No Nest? The Growth of Childlessness in America

Sandra M. Florian, University of Southern California

Changes in family formation reveal a decreased centrality of childbearing in Americans’ lives in the recent decades. Yet, few scholars have focused on the factors associated with childlessness for recent cohorts of women. Similarly, due to scarcity of data, few studies analyze changes in childlessness over time. In this paper we examine childlessness using recent data from the NSFG. Our purpose is to describe the childless population, identify the factors associated with childlessness, and analyze how these associations have changed over time. Our preliminary results indicate that among recent cohorts of women ages 35-44, 16.4% were childless; however 48.4% of them reported a desire to have at least one child, implying that nearly half of them are involuntarily childless. Compared with mothers, childless women are better educated and more likely to be employed. This study sheds new light in the recent contextual factors associated with childlessness among American women.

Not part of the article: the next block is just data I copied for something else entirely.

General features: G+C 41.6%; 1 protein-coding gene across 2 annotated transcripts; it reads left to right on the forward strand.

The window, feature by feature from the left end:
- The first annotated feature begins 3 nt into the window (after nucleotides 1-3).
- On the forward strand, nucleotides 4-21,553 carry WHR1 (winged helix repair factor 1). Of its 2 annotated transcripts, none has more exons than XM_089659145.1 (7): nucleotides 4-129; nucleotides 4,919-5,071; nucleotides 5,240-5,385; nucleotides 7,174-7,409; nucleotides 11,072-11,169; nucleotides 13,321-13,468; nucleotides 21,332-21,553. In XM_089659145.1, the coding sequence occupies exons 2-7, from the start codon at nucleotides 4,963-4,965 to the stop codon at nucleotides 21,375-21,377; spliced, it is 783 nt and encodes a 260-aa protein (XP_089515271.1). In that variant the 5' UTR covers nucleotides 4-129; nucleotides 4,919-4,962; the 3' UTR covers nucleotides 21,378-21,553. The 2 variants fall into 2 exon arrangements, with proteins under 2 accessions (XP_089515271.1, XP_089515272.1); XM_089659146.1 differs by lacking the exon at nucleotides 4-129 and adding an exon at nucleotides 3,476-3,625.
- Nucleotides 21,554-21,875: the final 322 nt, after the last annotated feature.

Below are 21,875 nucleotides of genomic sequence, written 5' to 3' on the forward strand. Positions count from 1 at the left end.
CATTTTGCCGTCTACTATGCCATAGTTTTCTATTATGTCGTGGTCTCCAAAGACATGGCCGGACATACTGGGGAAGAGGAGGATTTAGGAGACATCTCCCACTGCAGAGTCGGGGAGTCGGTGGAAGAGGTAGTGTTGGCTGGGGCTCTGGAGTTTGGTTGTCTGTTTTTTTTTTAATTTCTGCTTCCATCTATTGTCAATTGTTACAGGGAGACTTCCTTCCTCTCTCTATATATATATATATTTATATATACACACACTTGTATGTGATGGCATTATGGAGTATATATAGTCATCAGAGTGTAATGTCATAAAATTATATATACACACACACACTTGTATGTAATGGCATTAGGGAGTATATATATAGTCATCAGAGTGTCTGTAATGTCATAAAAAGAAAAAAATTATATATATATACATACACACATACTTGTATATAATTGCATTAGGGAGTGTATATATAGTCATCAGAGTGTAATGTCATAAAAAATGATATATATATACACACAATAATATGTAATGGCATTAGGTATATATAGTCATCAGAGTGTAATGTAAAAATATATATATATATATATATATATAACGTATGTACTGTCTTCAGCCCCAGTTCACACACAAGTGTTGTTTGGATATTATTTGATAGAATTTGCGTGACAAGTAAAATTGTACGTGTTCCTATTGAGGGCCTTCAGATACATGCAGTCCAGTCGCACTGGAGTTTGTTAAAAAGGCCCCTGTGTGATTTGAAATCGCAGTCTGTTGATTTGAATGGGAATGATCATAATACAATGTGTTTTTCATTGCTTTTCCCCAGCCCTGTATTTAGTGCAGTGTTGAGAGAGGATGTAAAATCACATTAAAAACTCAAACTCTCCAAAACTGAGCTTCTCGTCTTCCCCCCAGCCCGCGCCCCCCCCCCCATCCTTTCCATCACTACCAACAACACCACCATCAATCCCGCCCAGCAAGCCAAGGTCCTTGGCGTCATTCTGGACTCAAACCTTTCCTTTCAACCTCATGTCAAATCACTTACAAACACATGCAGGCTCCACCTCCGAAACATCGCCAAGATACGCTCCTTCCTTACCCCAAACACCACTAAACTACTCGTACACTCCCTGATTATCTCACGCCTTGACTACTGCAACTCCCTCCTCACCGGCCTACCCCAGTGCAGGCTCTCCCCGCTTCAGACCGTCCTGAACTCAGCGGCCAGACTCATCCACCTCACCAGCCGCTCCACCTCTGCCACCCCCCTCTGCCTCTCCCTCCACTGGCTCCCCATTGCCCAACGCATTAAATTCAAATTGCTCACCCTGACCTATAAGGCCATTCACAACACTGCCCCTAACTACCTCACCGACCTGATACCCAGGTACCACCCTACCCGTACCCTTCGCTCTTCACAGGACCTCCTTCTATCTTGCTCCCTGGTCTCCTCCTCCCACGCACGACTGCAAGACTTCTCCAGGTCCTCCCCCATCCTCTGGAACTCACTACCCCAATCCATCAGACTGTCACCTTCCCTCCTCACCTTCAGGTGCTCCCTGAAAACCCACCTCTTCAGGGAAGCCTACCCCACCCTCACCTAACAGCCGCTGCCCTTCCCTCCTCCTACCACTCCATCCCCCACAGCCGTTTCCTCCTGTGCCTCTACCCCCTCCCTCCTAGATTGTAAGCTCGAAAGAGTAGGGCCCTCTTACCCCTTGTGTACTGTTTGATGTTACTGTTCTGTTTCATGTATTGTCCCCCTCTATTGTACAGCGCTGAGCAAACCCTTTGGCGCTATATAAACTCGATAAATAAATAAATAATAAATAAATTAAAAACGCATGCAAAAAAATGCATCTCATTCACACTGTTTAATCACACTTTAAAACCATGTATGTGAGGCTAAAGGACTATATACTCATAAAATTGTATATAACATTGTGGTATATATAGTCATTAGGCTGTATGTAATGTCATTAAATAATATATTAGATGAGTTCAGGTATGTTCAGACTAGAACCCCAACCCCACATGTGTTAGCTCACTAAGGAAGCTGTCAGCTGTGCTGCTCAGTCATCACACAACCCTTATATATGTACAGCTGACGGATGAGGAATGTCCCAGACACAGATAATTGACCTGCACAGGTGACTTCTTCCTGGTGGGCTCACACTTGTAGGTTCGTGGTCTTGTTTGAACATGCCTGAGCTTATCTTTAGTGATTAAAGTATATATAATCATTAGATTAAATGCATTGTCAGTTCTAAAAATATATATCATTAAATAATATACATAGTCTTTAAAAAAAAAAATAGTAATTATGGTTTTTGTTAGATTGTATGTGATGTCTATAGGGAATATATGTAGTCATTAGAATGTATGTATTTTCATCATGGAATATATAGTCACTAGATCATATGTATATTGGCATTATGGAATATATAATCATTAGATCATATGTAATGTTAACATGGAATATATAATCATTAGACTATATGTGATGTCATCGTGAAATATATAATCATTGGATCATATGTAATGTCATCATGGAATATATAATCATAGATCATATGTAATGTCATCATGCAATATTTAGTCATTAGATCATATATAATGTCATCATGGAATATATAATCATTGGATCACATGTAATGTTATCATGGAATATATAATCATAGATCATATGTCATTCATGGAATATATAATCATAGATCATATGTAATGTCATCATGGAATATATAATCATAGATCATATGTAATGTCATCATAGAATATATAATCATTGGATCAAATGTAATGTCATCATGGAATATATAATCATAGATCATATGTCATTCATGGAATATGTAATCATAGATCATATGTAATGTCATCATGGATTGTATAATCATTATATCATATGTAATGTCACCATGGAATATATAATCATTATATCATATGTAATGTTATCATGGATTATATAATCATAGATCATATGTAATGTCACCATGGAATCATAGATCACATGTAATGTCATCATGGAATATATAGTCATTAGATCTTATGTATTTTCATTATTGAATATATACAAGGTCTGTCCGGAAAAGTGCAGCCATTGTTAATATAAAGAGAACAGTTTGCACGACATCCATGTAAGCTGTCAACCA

See extended abstract

Presented in Poster Session 6